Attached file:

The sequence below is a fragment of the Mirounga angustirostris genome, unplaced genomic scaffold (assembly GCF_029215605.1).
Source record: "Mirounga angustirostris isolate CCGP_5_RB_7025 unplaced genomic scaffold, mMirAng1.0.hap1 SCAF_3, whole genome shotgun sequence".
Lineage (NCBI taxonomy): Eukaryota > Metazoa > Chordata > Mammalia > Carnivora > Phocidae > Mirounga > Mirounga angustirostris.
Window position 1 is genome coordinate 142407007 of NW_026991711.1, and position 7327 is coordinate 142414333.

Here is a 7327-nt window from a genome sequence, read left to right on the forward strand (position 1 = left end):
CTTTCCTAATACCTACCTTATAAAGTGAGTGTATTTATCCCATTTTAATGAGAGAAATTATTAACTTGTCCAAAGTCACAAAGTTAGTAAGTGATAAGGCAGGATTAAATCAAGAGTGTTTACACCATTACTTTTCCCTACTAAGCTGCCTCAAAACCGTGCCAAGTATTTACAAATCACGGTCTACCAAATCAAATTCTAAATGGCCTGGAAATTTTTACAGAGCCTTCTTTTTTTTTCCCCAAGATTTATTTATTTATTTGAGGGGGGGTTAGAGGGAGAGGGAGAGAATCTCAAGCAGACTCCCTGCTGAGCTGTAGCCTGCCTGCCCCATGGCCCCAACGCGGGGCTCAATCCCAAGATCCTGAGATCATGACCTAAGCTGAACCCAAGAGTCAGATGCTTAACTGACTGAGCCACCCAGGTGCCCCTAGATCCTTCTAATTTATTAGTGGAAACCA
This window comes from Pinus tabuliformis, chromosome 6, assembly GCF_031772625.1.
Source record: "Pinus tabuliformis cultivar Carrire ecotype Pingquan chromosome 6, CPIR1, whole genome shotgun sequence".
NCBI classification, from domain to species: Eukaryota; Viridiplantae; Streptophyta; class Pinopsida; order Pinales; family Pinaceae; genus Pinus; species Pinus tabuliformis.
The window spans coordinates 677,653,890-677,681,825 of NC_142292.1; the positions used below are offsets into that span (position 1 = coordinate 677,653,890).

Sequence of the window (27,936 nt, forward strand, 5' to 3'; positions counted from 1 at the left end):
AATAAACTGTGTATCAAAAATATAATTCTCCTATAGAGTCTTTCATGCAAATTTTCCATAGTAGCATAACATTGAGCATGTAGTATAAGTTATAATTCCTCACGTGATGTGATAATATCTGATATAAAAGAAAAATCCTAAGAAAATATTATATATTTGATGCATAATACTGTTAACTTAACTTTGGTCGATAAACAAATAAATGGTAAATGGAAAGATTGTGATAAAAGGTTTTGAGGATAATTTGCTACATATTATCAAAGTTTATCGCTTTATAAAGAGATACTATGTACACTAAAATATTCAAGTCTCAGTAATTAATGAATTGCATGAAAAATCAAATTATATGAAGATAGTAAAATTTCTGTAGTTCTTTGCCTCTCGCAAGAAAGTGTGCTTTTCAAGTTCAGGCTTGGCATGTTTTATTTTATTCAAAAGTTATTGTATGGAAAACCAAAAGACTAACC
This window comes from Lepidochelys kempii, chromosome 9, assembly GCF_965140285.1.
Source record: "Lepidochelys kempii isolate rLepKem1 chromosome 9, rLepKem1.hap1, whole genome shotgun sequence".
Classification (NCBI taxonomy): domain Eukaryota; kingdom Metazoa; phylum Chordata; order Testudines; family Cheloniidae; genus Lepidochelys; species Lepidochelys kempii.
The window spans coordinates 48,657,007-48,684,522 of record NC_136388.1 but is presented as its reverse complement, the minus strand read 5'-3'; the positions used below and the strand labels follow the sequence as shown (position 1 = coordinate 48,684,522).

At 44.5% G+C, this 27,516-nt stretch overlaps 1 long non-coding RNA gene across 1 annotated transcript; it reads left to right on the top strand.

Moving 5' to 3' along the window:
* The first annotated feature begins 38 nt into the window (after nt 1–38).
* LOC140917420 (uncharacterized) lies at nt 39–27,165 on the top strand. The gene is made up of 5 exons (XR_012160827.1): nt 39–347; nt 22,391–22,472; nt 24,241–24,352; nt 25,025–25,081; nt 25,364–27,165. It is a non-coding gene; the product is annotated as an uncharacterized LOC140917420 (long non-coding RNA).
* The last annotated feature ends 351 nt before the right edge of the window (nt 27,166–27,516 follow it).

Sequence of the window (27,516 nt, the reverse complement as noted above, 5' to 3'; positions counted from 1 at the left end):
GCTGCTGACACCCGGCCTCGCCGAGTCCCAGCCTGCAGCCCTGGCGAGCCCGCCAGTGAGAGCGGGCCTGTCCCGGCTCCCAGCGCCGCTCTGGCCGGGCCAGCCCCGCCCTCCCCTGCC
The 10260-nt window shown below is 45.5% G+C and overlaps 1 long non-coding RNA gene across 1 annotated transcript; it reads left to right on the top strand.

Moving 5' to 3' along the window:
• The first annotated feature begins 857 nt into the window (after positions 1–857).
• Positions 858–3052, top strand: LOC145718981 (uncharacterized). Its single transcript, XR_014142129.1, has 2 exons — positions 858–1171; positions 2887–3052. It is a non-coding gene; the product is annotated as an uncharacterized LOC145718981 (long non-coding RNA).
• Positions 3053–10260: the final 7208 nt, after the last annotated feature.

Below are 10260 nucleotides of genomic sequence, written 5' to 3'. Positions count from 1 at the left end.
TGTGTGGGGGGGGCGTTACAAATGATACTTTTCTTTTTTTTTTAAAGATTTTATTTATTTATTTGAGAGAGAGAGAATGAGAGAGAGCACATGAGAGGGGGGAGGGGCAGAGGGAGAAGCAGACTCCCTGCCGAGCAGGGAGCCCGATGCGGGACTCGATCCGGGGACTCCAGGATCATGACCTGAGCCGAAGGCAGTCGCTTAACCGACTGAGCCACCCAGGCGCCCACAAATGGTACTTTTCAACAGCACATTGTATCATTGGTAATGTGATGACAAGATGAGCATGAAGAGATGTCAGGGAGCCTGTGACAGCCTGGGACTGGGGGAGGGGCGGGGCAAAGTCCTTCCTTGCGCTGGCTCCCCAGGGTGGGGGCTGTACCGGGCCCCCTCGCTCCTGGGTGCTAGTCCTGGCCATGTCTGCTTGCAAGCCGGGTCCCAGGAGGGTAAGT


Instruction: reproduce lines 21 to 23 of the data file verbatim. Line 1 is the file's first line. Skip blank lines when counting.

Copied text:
* The last annotated feature ends 351 nt before the right edge of the window (nt 27,166–27,516 follow it).

Sequence of the window (27,516 nt, the reverse complement as noted above, 5' to 3'; positions counted from 1 at the left end):
GCTGCTGACACCCGGCCTCGCCGAGTCCCAGCCTGCAGCCCTGGCGAGCCCGCCAGTGAGAGCGGGCCTGTCCCGGCTCCCAGCGCCGCTCTGGCCGGGCCAGCCCCGCCCTCCCCTGCC